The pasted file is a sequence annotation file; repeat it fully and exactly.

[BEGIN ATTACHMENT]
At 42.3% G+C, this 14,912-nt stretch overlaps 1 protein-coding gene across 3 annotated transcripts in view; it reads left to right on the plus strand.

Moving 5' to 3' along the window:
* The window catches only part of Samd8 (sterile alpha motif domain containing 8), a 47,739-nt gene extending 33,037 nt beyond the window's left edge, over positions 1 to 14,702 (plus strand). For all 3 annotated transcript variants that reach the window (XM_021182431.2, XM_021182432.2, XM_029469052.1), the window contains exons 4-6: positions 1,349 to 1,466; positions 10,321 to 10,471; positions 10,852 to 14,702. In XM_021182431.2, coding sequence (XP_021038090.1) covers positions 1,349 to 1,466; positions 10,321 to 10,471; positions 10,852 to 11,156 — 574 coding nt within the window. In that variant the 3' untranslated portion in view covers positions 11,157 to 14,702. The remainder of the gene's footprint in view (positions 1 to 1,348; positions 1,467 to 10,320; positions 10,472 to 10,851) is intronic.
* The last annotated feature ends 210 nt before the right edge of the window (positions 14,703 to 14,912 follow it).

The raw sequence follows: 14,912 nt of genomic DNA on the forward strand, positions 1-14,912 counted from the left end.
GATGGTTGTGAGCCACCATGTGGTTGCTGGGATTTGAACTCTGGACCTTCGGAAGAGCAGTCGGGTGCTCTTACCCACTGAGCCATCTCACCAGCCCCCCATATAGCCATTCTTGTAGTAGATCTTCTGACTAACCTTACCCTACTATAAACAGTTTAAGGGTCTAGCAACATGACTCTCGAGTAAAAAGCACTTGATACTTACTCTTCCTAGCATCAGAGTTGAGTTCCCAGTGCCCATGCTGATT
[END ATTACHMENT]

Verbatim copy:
At 42.3% G+C, this 14,912-nt stretch overlaps 1 protein-coding gene across 3 annotated transcripts in view; it reads left to right on the plus strand.

Moving 5' to 3' along the window:
* The window catches only part of Samd8 (sterile alpha motif domain containing 8), a 47,739-nt gene extending 33,037 nt beyond the window's left edge, over positions 1 to 14,702 (plus strand). For all 3 annotated transcript variants that reach the window (XM_021182431.2, XM_021182432.2, XM_029469052.1), the window contains exons 4-6: positions 1,349 to 1,466; positions 10,321 to 10,471; positions 10,852 to 14,702. In XM_021182431.2, coding sequence (XP_021038090.1) covers positions 1,349 to 1,466; positions 10,321 to 10,471; positions 10,852 to 11,156 — 574 coding nt within the window. In that variant the 3' untranslated portion in view covers positions 11,157 to 14,702. The remainder of the gene's footprint in view (positions 1 to 1,348; positions 1,467 to 10,320; positions 10,472 to 10,851) is intronic.
* The last annotated feature ends 210 nt before the right edge of the window (positions 14,703 to 14,912 follow it).

The raw sequence follows: 14,912 nt of genomic DNA on the forward strand, positions 1-14,912 counted from the left end.
GATGGTTGTGAGCCACCATGTGGTTGCTGGGATTTGAACTCTGGACCTTCGGAAGAGCAGTCGGGTGCTCTTACCCACTGAGCCATCTCACCAGCCCCCCATATAGCCATTCTTGTAGTAGATCTTCTGACTAACCTTACCCTACTATAAACAGTTTAAGGGTCTAGCAACATGACTCTCGAGTAAAAAGCACTTGATACTTACTCTTCCTAGCATCAGAGTTGAGTTCCCAGTGCCCATGCTGATT